–David Law, Washington University, St. Louis A couple of constitutional court news items … — The Pakistan Supreme Court and government of Pakistan appear to be finally moving toward resolution of the Court’s efforts to quash the amnesty granted to former President Zardari and others. The Court is attempting to clear the way for Swiss
Today’s Sunday Monitor features a stinging but unsurprising assessment of the state of Uganda’s 1995 constitution by Busingye Kabumba, who teaches constitutional law at Makerere University in Kampala. The title says it all: “The 1995 Uganda Constitution is nothing but an illusory law.” Kabumba characterizes the Ugandan constitution as “an elaborate farce that is cynically perpetrated by
Various news outlets report that North Korea is lifting its ban on women wearing pants in public, which was reportedly punishable by hard labor or a fine equal to a week’s salary. The lifting of the ban would certainly seem to be in the spirit of Article 71 of the North Korean constitution, which provides
… and here’s to the next 65. There are a number of interesting facts and longstanding myths surrounding the Nihonkoku Kenpo, which went into effect 65 years ago today: few constitutions have gone longer without being amended (true!), even though it was “imposed” by “the United States” (not true …) The Asahi Shimbun has a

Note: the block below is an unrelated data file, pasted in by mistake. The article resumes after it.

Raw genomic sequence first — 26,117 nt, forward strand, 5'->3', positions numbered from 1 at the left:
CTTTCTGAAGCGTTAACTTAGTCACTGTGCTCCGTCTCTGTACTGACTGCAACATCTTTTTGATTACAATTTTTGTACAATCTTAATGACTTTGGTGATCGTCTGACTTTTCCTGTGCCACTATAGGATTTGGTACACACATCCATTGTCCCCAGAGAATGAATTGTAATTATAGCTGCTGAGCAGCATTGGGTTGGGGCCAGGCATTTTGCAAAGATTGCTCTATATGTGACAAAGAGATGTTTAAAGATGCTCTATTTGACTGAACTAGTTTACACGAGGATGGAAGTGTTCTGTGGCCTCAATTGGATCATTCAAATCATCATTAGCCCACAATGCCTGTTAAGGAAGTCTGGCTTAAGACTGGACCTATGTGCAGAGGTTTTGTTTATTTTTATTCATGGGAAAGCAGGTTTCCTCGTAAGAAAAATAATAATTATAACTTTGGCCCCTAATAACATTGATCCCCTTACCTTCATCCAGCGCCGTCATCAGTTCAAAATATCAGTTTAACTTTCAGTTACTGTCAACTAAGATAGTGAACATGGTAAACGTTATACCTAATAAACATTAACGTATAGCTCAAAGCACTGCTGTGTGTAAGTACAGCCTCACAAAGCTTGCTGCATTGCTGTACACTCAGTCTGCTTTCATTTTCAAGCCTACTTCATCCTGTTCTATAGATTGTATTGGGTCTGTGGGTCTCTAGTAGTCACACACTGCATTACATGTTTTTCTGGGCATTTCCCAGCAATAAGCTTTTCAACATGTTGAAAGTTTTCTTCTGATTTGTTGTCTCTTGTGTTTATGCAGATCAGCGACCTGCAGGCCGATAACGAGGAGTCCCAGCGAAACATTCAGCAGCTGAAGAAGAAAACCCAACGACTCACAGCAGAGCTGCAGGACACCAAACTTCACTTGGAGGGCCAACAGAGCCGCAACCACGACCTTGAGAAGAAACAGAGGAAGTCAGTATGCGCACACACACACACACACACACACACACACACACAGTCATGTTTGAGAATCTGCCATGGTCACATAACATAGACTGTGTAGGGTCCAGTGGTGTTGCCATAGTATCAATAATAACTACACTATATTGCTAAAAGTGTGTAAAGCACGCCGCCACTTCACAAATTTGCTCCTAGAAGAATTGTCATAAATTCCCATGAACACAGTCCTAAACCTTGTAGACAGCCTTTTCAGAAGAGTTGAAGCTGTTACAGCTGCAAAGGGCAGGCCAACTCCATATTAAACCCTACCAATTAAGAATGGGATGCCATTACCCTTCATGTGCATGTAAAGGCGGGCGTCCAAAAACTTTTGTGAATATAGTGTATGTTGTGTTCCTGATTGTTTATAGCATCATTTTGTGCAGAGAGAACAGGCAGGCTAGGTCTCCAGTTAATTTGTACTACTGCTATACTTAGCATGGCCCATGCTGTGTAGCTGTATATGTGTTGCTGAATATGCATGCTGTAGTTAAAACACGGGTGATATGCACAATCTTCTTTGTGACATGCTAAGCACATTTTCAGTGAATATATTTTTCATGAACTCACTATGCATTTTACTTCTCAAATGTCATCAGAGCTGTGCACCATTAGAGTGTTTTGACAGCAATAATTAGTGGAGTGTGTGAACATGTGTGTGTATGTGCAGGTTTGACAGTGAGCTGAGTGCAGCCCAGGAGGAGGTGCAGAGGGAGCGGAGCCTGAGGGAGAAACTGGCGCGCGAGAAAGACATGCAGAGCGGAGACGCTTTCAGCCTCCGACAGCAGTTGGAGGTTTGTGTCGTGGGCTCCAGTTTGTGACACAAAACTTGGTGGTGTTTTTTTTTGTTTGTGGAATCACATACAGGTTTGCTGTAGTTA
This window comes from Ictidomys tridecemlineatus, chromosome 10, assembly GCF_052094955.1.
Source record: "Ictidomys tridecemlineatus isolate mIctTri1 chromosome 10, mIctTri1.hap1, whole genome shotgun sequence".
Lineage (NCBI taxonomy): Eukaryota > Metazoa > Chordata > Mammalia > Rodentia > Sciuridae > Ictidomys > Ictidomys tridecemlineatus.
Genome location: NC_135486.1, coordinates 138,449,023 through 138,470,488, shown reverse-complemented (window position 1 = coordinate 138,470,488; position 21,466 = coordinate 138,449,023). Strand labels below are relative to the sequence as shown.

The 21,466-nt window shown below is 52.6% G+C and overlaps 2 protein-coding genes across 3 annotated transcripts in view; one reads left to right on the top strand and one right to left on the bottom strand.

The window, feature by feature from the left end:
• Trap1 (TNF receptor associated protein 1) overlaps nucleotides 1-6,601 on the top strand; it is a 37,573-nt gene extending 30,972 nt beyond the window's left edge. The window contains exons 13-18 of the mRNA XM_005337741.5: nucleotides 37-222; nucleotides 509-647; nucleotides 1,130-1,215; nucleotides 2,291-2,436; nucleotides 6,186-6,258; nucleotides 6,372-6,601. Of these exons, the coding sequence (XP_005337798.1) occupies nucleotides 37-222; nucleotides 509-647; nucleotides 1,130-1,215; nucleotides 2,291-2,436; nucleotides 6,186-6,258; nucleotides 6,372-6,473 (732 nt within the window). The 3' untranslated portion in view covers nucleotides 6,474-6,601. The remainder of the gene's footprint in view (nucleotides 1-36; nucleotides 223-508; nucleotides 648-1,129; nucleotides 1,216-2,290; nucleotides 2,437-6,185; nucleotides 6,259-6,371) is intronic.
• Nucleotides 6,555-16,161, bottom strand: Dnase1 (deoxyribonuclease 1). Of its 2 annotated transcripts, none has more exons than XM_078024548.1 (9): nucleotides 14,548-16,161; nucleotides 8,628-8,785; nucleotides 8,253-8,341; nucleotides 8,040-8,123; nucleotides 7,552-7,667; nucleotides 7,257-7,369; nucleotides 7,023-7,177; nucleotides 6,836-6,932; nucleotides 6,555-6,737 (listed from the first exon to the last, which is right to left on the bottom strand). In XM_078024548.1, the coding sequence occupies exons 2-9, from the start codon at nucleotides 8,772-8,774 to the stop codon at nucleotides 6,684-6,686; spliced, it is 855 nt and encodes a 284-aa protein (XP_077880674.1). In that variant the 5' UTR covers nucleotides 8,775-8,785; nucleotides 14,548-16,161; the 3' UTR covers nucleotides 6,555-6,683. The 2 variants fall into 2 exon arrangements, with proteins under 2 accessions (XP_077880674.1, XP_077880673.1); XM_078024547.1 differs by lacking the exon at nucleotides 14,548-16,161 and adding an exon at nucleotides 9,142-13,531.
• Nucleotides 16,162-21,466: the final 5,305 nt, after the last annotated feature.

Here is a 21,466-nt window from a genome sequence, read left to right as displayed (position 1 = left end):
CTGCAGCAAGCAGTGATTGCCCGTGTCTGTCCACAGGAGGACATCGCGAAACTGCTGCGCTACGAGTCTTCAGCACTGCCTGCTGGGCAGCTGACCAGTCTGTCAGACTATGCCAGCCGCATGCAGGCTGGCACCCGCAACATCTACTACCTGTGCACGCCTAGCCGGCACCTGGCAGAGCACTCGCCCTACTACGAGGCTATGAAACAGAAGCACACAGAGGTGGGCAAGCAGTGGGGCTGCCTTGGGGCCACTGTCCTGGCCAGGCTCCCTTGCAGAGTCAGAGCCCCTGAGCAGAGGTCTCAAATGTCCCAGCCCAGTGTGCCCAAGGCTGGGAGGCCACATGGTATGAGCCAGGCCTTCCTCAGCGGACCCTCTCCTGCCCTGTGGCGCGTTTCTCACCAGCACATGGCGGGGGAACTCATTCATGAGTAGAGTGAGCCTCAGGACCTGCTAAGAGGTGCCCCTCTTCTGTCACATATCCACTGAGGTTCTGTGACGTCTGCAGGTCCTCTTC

The Brighton Declaration, consisting of British proposals for reform of the ECtHR and the European Convention on Human Rights itself (ECHR), has been leaked on the Internet. (The British currently hold the chairmanship of the Committee of Ministers of the Council of Europe). You can find it here and here. If some of these proposals
The online version of Adam Liptak’s piece in the New York Times on the declining appeal of the U.S. Constitution as a model to foreign countries is here.
Let’s say you’re a newly democratizing country – say, Egypt – in the market for a new constitution. What constitutions, if any, should you consider as models in drafting your own? According to Justice Ginsburg, the answer is, maybe Canada or South Africa, or constitutions written after World War II more generally. But … not
It’s no secret that the treatment of gays and respect for gay rights in Africa can be spotty at best. (See, e.g., previous coverage on this blog of a particularly chilling chain of events in Uganda here, here, and here. And let’s not forget Zimbabwe either.) A welcome gesture, then, that UN Secretary-General Ban Ki-Moon
For more analysis of this new Chinese practice noted in a previous posting, Ruiyi Li of the UK Constitutional Law Group.
Mila Versteeg and I have just posted to SSRN a paper that might be of interest to readers of this blog entitled “The Declining Influence of the United States Constitution“. It follows up on an earlier article, imminently forthcoming in the California Law Review, in which we took a very bird’s eye view of the